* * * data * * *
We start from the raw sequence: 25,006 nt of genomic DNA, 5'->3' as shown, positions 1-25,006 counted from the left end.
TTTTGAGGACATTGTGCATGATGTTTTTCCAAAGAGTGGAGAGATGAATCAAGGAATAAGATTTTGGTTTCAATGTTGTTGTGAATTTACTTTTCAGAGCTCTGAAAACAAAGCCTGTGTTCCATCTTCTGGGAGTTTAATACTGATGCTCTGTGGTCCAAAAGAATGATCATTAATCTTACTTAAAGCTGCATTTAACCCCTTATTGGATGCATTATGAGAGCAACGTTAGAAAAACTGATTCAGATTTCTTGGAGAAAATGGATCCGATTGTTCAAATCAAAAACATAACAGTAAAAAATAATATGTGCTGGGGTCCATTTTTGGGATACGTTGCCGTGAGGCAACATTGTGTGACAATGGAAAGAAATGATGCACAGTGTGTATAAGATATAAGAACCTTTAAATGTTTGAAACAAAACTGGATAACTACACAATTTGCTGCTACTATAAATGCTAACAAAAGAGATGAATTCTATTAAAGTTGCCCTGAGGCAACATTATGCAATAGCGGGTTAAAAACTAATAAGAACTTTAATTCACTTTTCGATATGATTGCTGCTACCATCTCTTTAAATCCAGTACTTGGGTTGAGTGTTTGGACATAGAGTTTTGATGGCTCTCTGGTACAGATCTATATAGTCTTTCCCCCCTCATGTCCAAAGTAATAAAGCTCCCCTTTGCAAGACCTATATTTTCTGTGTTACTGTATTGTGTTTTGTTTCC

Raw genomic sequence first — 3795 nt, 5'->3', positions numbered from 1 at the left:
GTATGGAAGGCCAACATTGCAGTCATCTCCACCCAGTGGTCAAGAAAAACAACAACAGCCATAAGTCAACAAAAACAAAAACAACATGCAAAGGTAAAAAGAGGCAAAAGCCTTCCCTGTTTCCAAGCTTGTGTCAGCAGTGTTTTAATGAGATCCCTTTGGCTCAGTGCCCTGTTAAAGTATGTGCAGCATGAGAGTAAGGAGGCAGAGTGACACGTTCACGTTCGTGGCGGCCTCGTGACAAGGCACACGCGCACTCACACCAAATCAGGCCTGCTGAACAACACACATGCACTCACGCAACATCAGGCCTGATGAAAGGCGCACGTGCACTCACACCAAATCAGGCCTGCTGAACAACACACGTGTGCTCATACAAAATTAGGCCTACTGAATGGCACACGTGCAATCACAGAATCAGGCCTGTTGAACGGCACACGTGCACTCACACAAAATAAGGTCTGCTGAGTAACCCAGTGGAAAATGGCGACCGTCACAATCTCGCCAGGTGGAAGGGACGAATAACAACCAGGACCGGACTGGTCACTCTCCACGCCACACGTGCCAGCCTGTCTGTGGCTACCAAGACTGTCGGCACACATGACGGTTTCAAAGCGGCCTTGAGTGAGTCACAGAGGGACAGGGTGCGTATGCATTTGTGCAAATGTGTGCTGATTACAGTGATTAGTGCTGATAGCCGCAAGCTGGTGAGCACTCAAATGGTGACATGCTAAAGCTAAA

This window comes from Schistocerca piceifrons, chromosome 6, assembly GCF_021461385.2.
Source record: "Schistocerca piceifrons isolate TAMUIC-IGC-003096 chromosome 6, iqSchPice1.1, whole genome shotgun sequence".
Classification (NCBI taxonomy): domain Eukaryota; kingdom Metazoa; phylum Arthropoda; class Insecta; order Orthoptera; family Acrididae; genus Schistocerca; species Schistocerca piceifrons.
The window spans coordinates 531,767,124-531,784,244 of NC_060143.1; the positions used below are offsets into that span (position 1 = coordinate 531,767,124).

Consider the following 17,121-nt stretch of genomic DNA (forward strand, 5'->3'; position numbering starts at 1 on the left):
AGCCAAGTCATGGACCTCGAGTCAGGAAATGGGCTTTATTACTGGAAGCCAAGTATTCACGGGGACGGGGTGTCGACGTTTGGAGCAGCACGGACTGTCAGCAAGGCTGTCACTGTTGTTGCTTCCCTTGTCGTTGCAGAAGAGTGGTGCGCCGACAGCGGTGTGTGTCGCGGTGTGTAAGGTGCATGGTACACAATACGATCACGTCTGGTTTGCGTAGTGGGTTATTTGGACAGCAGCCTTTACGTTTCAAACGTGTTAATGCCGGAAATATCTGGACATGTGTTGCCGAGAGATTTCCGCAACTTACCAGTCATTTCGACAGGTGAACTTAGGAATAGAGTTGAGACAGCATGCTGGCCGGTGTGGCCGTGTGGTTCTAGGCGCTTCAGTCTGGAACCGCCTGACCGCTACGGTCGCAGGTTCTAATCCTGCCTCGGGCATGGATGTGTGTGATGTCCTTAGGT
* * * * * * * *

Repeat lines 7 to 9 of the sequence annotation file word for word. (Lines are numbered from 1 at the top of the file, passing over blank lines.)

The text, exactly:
Classification (NCBI taxonomy): domain Eukaryota; kingdom Metazoa; phylum Arthropoda; class Insecta; order Orthoptera; family Acrididae; genus Schistocerca; species Schistocerca piceifrons.
The window spans coordinates 531,767,124-531,784,244 of NC_060143.1; the positions used below are offsets into that span (position 1 = coordinate 531,767,124).

Consider the following 17,121-nt stretch of genomic DNA (forward strand, 5'->3'; position numbering starts at 1 on the left):